Women in Islam Journal

From the diverse Horn of Africa, fascinating stories of Muslim women unfold beneath a backdrop of war, discrimination, poverty and disintegration of society – a deepening crisis that continues to viciously affect women. A major manifestation of this crisis is a rapid spread of militant ideology, a by-product of select interpretations of Islam that are deemed superior and unquestionable, and largely focus on controlling and demeaning women and girls. Some of these stories have been captured and documented in the Women in Islam Journal.

The Women in Islam Journal looks at the crisis in the Muslim Horn of Africa in relation to diversity, culture and tolerance, looking through the lens of devastation, at the resilience and struggle of women against oppression by militant Islam. It also tells inspiring stories of men from the region, highlighting how winning them as allies can help lift injustice off women and ease their suffering. It is the only publication of its kind that presents first-hand accounts of women and men from the Horn of Africa and amplifies their voices in a profound and heartfelt manner. It covers themes such as women’s economic rights, women’s’ liberation and development, single motherhood and religious freedom- among others.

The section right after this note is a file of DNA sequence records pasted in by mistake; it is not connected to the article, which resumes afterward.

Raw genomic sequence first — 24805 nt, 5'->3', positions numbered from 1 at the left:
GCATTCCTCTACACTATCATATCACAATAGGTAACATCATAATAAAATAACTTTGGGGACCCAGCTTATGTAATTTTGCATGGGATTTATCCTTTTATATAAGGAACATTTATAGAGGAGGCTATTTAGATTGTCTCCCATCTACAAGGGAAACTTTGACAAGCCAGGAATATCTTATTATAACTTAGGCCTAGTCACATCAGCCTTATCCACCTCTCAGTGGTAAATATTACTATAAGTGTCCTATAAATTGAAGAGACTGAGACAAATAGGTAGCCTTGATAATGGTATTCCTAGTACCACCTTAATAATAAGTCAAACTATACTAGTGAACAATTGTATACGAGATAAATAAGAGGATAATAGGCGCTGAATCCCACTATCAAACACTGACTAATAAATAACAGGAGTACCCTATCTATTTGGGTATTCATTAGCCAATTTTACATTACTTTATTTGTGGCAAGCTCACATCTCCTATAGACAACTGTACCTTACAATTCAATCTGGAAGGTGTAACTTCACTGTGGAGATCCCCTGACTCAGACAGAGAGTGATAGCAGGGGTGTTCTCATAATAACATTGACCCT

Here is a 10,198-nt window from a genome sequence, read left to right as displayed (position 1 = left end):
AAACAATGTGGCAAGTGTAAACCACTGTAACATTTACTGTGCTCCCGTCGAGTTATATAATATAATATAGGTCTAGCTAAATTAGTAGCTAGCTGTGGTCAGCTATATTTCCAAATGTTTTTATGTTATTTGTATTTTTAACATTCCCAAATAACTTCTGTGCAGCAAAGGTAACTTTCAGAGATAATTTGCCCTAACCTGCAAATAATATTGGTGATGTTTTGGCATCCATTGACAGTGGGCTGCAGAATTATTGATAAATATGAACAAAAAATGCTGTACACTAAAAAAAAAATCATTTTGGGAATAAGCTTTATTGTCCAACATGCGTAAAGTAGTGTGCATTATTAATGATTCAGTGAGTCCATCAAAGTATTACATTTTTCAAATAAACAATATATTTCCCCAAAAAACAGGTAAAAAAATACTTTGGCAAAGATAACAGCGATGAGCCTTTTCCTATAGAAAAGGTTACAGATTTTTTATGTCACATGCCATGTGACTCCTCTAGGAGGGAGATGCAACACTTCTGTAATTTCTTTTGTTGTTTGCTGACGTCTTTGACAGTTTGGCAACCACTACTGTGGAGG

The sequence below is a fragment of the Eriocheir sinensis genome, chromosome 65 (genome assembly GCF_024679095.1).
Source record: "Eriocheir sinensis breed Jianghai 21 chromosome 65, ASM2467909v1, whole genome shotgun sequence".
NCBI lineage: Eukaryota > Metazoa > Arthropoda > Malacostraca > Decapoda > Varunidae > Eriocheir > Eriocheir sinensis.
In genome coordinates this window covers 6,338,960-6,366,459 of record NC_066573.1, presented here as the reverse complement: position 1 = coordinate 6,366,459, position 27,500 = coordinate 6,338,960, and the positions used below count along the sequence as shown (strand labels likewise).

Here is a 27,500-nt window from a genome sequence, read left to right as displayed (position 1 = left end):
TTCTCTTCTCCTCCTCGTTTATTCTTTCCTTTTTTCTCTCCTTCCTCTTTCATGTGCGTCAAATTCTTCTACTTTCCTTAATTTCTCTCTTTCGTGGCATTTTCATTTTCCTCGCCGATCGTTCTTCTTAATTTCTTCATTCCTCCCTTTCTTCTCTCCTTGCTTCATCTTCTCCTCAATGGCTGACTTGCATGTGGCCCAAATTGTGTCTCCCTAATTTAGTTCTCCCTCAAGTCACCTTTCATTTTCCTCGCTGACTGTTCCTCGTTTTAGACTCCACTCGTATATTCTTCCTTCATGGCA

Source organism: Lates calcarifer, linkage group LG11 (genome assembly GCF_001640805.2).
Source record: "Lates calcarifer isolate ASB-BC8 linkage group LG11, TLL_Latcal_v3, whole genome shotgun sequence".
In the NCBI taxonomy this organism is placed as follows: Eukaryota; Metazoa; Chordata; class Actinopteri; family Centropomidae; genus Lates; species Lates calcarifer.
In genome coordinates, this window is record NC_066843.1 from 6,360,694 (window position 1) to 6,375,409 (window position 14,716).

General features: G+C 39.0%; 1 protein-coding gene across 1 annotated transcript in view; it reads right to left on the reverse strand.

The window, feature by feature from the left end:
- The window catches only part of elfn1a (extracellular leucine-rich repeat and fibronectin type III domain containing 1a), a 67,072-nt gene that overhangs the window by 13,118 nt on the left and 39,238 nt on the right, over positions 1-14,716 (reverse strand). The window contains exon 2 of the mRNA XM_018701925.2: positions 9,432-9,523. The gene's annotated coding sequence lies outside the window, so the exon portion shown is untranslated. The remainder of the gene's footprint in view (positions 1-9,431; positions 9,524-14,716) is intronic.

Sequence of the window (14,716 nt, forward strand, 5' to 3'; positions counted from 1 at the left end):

With the contributions of prominent Islamic thinkers, activists, artists and young writers, dotted with poetry and art, the journal is rich and eclectic. It presents alternative discourses of Islamic interpretations and reflections on women’s human rights in the Horn of Africa.

Living in a Muslim society and in accordance with Islamic teachings requires us to understand them properly and in a human way. Today, Islam is exploited in all areas of life. Obsolete interpretations of religion pave the way for patriarchy to distort social life and enact laws that target women, upholding social norms which are unfair to women. Well done, breaking the siege of backward thought in favour of women, and involving great feminsit scholars and enlightened thinkers!
— Essam Abdelmoniem, Kassalla Sudan.

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